CURTIS, Neb. – Limited irrigation concerns may prompt crop producers to consider planting grain sorghum this year.
Agronomy students at the Nebraska College of Technical Agriculture will join the region’s crop producers on January 18th to learn why grain sorghum is a viable crop for southwestern Nebraska.
“Farmers are making decisions now for the 2018 crop,” says Mike Baker, a producer from Trenton and chairman of the Nebraska Grain Sorghum Board. “This program is designed to provide farmers information they can apply immediately to their operations.”
Three entities are sponsoring the first-time symposium in Curtis. The Sorghum Board joins the Nebraska Grain Sorghum Producers Association and Nebraska Extension in hosting the daylong educational forum.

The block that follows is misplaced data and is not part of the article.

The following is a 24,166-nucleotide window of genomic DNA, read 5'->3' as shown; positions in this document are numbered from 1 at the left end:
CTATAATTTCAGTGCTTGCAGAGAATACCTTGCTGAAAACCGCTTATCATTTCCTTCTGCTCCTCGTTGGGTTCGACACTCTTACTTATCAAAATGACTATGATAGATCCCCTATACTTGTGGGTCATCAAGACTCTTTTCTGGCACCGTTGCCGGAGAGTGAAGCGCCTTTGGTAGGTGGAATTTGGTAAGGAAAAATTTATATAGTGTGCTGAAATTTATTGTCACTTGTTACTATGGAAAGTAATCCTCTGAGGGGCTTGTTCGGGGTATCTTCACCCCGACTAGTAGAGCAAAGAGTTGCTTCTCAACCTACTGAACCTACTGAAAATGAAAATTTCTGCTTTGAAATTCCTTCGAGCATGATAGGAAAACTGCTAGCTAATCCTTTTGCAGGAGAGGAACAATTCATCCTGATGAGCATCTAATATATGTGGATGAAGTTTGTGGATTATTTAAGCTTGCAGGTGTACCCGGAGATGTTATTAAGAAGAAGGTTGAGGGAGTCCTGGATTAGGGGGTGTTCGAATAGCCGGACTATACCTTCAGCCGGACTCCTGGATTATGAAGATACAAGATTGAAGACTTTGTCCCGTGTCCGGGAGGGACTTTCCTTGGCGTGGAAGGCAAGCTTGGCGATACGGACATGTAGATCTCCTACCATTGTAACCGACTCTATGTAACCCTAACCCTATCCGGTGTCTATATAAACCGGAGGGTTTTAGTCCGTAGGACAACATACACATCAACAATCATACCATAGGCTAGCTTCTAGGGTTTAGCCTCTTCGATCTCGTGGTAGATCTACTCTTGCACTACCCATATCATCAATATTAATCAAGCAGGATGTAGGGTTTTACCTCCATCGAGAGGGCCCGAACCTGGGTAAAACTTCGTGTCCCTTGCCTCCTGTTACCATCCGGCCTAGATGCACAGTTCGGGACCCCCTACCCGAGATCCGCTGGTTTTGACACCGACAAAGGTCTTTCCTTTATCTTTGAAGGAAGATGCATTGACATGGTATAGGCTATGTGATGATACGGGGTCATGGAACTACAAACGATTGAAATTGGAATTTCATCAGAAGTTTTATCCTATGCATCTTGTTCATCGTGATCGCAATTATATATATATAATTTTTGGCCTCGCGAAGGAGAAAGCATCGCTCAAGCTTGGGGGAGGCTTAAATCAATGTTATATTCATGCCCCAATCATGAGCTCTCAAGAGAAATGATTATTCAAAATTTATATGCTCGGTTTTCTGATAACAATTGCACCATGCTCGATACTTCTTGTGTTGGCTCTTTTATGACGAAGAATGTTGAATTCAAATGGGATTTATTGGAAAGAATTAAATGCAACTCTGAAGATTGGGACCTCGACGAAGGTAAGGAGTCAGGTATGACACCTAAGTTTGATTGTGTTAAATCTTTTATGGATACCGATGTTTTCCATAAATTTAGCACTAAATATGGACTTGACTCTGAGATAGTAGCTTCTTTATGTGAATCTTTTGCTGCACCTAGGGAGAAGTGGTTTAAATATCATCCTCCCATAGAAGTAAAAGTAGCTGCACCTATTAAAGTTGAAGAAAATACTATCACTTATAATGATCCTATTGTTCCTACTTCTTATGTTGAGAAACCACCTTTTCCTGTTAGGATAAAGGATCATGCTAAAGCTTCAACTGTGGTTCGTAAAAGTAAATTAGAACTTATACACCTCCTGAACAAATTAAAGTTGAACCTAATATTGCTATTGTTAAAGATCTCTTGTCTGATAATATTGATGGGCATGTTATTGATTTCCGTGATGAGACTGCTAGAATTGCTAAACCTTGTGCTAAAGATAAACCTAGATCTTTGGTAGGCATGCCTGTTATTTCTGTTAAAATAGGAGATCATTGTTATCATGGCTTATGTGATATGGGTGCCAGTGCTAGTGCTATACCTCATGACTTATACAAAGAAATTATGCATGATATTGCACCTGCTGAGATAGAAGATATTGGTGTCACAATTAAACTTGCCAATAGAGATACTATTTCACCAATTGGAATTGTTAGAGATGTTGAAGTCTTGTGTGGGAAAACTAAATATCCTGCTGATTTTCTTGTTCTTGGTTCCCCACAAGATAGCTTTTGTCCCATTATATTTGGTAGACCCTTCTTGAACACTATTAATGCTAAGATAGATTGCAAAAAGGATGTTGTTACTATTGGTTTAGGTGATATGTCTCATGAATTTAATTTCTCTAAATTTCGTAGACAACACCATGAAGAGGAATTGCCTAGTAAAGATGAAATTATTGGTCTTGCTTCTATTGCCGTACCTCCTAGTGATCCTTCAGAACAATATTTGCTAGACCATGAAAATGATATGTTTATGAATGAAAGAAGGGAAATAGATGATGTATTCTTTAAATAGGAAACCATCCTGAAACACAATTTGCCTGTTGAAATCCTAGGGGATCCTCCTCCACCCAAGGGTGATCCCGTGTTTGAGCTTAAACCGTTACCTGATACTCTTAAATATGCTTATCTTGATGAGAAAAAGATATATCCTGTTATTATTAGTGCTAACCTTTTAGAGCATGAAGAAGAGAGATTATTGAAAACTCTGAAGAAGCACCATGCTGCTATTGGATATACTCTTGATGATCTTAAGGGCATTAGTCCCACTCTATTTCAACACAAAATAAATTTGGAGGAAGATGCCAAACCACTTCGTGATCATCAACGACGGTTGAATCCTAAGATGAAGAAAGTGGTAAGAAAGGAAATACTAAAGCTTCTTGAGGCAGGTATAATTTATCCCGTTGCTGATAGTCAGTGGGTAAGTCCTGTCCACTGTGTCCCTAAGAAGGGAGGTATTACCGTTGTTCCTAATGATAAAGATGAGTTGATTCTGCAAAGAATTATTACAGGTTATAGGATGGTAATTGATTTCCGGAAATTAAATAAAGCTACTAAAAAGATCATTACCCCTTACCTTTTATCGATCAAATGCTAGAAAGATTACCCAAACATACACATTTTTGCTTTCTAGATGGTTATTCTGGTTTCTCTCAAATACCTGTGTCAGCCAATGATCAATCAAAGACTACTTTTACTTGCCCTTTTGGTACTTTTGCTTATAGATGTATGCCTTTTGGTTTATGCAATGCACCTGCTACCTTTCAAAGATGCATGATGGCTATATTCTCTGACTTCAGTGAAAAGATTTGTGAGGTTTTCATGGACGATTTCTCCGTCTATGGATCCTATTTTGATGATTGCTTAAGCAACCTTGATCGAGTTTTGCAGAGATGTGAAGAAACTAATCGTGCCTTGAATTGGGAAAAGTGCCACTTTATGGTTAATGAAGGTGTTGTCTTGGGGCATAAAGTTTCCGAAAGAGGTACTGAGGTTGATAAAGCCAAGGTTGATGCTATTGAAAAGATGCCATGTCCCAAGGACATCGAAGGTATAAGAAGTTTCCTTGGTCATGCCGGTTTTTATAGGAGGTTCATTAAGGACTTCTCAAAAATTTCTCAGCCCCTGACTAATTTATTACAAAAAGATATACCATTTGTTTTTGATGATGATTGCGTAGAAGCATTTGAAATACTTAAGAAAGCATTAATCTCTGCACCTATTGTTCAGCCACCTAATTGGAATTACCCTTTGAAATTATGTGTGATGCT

Registrations are requested to accommodate meal arrangements for the free luncheon. Activities begin at 9 a.m. at the Nebraska Agriculture Industry Education Center with a vendor fair and refreshments.
“Now is a great time for producers to see what role sorghum can play in their cropping systems,” says Chuck Burr, extension educator at the West Central Research and Extension Center in North Platte.
“Water restrictions for irrigation in this part of the state, together with the lower prices, have farmers in search of ways to conserve water and reduce costs. Sorghum is an excellent rotation option,” Burr said.
Program topics will include a weather outlook, cropping recommendations, a market analysis, technology and management strategies, risk management and policy aspects.